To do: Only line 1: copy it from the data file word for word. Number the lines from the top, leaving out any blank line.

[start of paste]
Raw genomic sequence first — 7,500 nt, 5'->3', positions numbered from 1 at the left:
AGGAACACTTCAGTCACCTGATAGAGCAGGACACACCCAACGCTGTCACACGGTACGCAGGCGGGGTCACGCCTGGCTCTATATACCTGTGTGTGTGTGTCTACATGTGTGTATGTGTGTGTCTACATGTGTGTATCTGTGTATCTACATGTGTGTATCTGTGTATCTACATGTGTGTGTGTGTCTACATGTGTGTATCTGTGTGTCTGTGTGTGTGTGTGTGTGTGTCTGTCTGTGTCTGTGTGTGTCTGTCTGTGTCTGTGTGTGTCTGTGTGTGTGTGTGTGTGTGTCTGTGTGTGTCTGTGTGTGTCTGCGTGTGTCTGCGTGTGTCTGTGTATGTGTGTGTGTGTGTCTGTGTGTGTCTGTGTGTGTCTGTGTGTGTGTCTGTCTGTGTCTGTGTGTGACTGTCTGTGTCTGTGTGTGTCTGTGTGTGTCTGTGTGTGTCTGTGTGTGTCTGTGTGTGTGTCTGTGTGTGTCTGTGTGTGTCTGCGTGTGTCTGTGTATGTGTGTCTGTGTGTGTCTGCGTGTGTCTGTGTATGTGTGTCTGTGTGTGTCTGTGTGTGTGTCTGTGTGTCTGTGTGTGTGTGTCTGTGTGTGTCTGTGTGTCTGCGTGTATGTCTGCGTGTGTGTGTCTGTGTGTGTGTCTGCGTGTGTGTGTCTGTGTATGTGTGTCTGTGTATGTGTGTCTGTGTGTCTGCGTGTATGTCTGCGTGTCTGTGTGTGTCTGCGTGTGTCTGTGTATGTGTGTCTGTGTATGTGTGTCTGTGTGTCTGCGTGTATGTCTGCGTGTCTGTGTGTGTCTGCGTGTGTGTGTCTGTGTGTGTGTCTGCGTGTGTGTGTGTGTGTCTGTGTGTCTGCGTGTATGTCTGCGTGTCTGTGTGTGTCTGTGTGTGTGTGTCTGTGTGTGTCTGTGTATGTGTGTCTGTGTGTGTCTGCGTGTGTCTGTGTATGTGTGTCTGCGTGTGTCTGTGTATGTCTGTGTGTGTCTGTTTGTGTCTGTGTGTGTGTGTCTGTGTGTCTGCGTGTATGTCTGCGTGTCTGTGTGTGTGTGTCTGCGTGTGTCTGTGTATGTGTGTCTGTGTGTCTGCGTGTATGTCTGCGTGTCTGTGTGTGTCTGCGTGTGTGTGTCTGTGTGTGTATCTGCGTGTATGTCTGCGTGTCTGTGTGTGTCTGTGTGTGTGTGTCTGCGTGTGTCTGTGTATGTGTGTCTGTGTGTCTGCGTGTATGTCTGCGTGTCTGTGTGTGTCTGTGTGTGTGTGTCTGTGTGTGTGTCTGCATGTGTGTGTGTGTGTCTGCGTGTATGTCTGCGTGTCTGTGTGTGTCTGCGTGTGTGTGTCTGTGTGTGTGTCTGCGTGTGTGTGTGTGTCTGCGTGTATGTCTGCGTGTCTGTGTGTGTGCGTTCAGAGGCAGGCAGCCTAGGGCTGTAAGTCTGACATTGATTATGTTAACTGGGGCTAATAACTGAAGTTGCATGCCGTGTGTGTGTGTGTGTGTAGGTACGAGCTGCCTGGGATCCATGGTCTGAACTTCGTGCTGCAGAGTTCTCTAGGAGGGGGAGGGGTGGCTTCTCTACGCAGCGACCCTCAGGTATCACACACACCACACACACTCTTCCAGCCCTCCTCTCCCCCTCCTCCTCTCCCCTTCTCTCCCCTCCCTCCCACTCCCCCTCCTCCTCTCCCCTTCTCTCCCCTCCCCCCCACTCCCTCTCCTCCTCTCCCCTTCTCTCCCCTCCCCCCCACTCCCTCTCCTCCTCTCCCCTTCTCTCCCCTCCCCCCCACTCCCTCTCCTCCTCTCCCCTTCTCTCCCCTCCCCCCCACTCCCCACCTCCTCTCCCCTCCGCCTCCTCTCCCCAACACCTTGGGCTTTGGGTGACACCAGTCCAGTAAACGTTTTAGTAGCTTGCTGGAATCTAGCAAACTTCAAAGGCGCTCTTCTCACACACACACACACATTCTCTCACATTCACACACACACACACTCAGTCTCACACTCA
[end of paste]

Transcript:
Raw genomic sequence first — 7,500 nt, 5'->3', positions numbered from 1 at the left: